Union Minister Kyaw Tint Swe (on screens) virtually addresses the general debate of the 75th session of the UN General Assembly on Sept. 29. (Photo: AFP)
Myanmar has called on Bangladesh to show its genuine political will to cooperate to resolve the issue of Rohingya repatriation.
Speaking at the UN General Assembly via a recorded video message on Sept. 29, Union Minister Kyaw Tint Swe invited the government of Bangladesh to cooperate by strictly adhering to the terms of the signed agreements that were reached in November 2017.
“Should Bangladesh commit itself to the bilateral process, it will find Myanmar a willing partner. Pressure tactics will be futile. Myanmar does not react well to pressure,” he stressed.
He said Myanmar wants to be good neighbors with Bangladesh, bound in a zero-tolerance policy towards terrorism, “not merely in words but in deeds.”
The minister has accused the Arakan Rohingya Salvation Army and its supporters of hampering the bilateral repatriation process.
He told the UN that more than 350 Rohingya from camps in Cox’s Bazar in Bangladesh had returned to Myanmar’s Rakhine state of their own volition through unofficial channels.
Not one Rohingya has returned to Rakhine through the official repatriation process after two failures over the plan as many of the refugees refused to return out of fear for their safety.
More than 700,000 Rohingya were forced to flee their homes in Rakhine in 2017 following a military crackdown that the UN said was executed with “genocidal intent.”
The military and government have vehemently denied the allegations and responded that the military was responding to attacks by Rohingya militants.
Myanmar has been facing legal pressure from the International Court of Justice (ICJ) and the International Criminal Court over atrocities against Rohingya and other ethnic minorities.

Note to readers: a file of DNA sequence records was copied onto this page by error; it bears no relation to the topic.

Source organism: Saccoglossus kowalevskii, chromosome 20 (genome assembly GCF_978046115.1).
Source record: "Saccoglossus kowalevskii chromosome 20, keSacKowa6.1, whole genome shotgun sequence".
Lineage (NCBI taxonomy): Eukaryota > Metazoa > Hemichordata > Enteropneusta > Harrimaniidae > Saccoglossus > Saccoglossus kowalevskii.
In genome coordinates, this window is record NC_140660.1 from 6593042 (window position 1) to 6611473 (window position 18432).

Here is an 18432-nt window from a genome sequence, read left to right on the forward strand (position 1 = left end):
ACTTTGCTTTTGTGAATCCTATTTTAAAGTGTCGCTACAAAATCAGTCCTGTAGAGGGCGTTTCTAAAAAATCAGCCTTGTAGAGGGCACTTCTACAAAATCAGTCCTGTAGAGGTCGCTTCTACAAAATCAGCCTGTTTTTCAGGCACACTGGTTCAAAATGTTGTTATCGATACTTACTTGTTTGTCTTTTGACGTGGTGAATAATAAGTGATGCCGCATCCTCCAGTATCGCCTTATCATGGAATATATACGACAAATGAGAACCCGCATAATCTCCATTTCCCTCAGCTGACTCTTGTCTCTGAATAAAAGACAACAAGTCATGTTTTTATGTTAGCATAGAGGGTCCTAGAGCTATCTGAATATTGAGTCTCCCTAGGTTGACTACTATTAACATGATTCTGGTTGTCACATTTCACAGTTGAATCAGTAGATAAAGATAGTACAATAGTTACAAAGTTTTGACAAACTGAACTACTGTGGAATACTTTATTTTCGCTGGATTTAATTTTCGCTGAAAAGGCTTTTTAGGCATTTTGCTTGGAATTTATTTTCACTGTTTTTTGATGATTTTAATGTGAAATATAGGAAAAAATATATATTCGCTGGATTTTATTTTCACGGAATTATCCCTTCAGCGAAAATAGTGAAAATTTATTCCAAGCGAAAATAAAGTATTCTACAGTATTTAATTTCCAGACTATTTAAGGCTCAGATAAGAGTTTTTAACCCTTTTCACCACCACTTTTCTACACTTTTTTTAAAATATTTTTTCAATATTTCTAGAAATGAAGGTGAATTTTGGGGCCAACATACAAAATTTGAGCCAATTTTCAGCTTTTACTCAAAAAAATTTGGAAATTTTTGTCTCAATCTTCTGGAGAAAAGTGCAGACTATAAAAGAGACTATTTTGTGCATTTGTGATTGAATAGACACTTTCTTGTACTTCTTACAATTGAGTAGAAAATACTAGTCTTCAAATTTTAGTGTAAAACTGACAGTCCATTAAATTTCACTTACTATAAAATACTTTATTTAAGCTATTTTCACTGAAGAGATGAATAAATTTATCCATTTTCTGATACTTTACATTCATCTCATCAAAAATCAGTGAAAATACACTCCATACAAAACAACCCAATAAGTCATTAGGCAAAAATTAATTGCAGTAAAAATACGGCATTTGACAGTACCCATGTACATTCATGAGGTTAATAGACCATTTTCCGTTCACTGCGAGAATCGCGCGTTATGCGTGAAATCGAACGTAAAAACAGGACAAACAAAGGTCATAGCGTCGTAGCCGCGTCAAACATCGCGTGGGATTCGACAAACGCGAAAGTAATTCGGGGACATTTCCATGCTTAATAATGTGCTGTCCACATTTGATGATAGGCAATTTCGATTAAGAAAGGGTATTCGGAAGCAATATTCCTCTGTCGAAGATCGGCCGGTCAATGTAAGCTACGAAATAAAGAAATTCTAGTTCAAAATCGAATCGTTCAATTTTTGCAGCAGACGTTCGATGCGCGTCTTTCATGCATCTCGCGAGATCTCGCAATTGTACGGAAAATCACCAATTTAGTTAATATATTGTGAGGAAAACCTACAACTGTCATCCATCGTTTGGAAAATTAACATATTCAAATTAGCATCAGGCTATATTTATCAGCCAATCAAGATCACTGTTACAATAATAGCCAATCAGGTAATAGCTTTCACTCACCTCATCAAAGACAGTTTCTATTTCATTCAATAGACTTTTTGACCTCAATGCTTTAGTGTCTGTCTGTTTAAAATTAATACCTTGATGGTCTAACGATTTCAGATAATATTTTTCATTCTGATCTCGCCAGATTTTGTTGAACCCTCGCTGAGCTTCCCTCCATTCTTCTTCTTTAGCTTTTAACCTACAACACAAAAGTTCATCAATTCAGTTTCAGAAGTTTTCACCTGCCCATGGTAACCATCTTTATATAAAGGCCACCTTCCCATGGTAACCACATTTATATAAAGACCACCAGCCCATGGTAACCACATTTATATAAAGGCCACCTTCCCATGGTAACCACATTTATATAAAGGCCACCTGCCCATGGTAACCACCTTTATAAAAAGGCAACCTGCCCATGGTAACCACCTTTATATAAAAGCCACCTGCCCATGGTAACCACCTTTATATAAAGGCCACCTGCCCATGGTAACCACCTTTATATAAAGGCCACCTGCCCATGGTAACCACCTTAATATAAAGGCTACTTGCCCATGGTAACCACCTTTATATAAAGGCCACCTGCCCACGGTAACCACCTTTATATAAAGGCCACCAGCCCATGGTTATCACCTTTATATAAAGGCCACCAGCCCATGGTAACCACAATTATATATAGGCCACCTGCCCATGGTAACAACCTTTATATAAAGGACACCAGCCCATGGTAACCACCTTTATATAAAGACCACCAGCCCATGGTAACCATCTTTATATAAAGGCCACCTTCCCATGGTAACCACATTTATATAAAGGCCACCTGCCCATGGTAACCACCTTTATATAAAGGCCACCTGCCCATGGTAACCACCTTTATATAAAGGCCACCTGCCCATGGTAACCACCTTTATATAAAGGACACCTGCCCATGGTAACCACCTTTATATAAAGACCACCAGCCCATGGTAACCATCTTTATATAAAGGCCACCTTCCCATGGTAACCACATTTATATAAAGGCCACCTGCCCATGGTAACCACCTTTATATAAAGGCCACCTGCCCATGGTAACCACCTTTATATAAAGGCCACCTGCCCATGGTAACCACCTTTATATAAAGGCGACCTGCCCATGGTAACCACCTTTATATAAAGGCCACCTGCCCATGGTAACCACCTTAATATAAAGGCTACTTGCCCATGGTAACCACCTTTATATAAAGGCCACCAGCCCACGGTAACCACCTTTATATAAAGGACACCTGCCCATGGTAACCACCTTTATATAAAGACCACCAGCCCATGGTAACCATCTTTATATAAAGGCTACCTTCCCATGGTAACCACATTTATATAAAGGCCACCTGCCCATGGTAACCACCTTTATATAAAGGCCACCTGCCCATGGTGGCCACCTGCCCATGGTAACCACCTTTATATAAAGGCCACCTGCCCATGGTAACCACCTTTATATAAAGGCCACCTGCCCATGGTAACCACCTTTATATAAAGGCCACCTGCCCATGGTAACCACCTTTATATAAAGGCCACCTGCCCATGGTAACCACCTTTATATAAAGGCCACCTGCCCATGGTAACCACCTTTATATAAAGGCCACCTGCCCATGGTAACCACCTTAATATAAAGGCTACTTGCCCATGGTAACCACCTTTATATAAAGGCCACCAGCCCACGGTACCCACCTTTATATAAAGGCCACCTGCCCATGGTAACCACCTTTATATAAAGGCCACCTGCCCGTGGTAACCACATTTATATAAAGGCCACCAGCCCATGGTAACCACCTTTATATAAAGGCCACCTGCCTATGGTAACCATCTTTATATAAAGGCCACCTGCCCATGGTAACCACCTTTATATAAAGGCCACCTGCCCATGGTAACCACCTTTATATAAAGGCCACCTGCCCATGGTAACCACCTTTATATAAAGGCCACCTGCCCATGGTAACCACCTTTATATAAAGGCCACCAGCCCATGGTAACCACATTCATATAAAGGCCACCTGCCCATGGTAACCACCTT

Kyaw Tint Swe said in the area of human rights promotion and protection, the UN should ensure that its mandate holders adhere strictly to the principles of independence, impartiality and integrity in the exercise of their duties.
“A country should be given time, space and respect for its domestic accountability processes,” he said, adding that “demonization only undermines our investigators and prosecutors.”
He said aggravating the wounds of conflict can undermine unity in Rakhine.
“Hate narratives are not simply confined to hate speech — language that contributes to extreme polarization also amounts to hate narratives,” he noted.
The minister quoted State Counselor Aung San Suu Kyi’s reaffirmation at the ICJ last December that if war crimes or human rights violations have been committed, they will be investigated and prosecuted by Myanmar’s criminal justice system.
“This is our right, our obligation and our commitment, and it is important for vital domestic processes linked to constitutional reform and peace in Myanmar,” he added.
UN High Commissioner for Human Rights Michelle Bachelet has decried the human rights crisis in Myanmar three years after the military crackdown in Rakhine.
“The situation of many hundreds of thousands of Rohingya refugees and internally displaced people remains unresolved,” she told the Human Rights Council on Sept. 14.
“National initiatives, including secretive and selective court martials and the National Commission of Inquiry, have been inadequate and fallen short of international standards.”
Bachelet urged Myanmar to cooperate fully with international judicial and investigative bodies to ensure that “justice is delivered and support the transitional justice processes, which are vital to sustainable peace.”